Complexity analysis part ii
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Complexity Analysis (Part II ). Asymptotic Analysis. Big-O Notation: More Details. Order Arithmetic Rules. Big-O Computation: Improved Guide lines. Require Time. n 0. Input size. Asymptotic Analysis. The Big-O notation is typically written as: f(n) = O(g(n)) .

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Complexity Analysis (Part II )

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Complexity analysis part ii

Complexity Analysis (Part II)

  • Asymptotic Analysis.

  • Big-O Notation: More Details.

  • Order Arithmetic Rules.

  • Big-O Computation: Improved Guide lines.


Asymptotic analysis

Require Time

n0

Input size

Asymptotic Analysis.

  • The Big-O notation is typically written as: f(n) = O(g(n)).

  • It reads: “f(n) is of the order of g(n)”or “f(n) is proportional to g(n)”.

  • If f(n) = O(g(n)), then there exists c and no such that:

    f(n) < cg(n),n > n0

  • The above equation states that as n increases, the algorithm complexity grows NO faster than a constant multiple ofg(n).


Big o notation some details

Big-O Notation: Some Details

  • Let's consider: f(n) = 5n + 3.

  • A possible bounding function is: g(n) = n4.

    5n+3 = O(n4)

  • However, it is expected that the function g(n) should be of order (highest power) as small as possible.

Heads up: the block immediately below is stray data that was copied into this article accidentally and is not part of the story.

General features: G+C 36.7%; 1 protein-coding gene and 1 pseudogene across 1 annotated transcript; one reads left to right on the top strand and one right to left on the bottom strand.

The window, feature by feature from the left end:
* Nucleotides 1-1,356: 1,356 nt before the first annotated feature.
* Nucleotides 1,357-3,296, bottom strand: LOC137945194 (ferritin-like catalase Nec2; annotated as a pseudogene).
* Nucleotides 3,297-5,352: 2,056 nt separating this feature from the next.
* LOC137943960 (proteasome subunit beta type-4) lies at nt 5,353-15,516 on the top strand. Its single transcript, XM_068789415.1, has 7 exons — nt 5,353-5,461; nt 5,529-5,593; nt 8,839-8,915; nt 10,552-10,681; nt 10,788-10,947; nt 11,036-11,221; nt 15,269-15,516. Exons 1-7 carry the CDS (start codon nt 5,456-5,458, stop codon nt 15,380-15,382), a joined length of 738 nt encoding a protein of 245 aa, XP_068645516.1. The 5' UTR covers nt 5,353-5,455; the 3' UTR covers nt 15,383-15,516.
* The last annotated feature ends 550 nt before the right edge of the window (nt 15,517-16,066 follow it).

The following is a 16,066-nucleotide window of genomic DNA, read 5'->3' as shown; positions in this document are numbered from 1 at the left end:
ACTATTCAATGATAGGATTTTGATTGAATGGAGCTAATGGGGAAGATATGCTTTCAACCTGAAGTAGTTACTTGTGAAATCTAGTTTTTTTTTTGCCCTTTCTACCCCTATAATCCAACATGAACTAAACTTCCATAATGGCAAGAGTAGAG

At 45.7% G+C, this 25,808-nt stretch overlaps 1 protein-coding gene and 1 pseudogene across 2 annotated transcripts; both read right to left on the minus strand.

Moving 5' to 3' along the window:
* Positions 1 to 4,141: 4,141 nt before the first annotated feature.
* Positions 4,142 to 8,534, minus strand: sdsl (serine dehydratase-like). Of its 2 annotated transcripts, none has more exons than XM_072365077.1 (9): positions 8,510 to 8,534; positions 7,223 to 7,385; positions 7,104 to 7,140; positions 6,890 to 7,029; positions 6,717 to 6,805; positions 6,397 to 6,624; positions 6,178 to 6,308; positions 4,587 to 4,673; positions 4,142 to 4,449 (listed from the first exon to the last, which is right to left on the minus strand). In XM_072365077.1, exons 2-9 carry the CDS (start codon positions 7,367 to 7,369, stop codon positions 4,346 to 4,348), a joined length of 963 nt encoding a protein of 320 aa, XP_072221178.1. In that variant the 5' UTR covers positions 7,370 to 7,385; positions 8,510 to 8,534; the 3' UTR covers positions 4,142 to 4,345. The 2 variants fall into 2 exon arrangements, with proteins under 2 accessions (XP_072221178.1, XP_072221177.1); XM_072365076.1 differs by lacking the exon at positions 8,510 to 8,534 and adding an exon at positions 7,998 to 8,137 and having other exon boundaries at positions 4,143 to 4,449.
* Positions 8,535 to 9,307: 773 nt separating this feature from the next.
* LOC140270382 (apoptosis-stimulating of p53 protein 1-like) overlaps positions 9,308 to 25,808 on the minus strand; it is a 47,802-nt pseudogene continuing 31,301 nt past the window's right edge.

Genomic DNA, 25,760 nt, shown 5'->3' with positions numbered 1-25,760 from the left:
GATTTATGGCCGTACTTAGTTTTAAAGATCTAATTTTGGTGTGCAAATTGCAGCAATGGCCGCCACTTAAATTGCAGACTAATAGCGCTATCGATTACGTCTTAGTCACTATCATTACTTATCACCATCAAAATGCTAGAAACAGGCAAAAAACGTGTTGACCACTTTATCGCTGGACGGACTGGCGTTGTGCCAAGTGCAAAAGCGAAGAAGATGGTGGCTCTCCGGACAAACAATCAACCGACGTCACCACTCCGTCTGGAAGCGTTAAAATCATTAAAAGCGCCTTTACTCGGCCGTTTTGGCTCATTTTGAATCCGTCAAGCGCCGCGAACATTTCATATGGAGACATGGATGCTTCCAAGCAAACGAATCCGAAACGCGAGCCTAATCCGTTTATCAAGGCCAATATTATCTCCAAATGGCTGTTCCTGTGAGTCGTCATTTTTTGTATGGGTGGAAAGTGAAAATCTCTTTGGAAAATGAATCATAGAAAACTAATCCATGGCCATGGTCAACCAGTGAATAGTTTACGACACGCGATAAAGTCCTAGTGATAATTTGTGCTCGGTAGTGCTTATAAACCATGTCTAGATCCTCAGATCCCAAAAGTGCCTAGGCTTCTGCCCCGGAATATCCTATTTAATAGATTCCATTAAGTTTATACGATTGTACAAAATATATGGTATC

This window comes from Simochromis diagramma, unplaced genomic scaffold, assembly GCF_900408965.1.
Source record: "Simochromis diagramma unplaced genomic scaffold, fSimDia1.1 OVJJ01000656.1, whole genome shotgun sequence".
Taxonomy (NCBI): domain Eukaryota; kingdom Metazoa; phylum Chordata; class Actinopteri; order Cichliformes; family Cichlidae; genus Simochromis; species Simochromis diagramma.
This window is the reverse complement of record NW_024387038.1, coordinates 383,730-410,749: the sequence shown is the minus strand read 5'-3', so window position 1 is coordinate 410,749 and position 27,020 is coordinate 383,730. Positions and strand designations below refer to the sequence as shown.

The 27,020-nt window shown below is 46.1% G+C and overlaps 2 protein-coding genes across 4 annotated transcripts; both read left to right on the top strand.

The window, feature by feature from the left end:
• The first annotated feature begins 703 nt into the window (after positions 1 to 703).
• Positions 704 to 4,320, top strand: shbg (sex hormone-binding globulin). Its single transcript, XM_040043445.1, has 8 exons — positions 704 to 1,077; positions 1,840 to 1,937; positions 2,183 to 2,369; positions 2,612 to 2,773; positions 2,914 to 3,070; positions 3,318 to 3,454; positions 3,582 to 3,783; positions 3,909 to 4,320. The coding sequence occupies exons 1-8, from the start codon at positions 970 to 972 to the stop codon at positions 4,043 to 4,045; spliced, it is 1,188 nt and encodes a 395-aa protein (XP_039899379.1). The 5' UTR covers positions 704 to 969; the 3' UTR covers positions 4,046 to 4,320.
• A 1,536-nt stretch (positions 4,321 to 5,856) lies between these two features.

5n+3 = O(n3) 5n+3 = O(n2)


Big o notation some examples

Big-O Notation: Some Examples

  • Consider the following complexity function f(n) = 100 n.

  • Then, choosing: c = 100, no = 0 and g(n) = n will satisfy:

    f(n) < 100n

  • Then, if we have the complexity f(n) = 5n + 3.In this case, the following choice: c = 5, no = 0 and g(n) = n will satisfy:

    f(n) < 5n

  • Let assume now that the complexity is: f(n) = 3n2 - 100.

  • The choice of: c = 3, no = 0 and g(n) = n2 is possible to have:

    f(n) < 3n2


Big o notation simple rule

Big-O Notation: Simple Rule

  • Simple Rule: Drop out lower terms, constant terms and constant factors.

    SOME EXAMPLE

  • If f(n) = 100 n, then:g(n) = n or 100 n is O(n).

  • If f(n) = 5 n + 3, then:g(n) = n. Or 5 n + 3 is O(n).

  • If f(n) = 8 n2 log n + 5 n2 + n, then:

    g(n) = n2 log n. Or 8 n2 log n + 5 n2 + n is O( n2 log n).


Big o notation limitation

Big-O Notation: Limitation

  • The big-O notation has some problems.

  • Let’s assume that we have the following complexity function:

  • We can find so many g(n) limits that can be considered as a valid bound of the complexity f(n).

  • So one cannot decide which g(n) will be the best for the algorithm at hand. Different choices of c and no are possible.


Big o notation arithmetic rule

Big-O Notation: Arithmetic Rule

  • Multiplicative constants:O(k*f(n)) = O(f(n))

  • Addition rule: O(f(n)+g(n)) = O(max[f(n),g(n)])

  • Multiplication rule: O(f(n)*g(n)) = O(f(n)) * O(g(n))

    SOME EXAMPLE

  • O(1000n) = O(n).Use multiplicative constants rule.

  • O(n2+3n+2) = O(n2).Use addition rule.

  • O((n3-1) (n log n + n + 2)) = O(n4log n).How??..


Computing big o notation guideline

Computing Big-O Notation: Guideline

  • Loops such as for, while, and do-while:

    • The number of operations is equal to the number of iterations

      (e.g., n) times all the statements inside the for loop.

  • Nested loops:

    • The number of statements in all the loops times the product of the sizes of all the loops.

  • Consecutive statements:

    • Use the addition rule of order arithmetic:

      O(f(n)+g(n))=(max[f(n), g(n)]).

  • if/else and if/else if statement: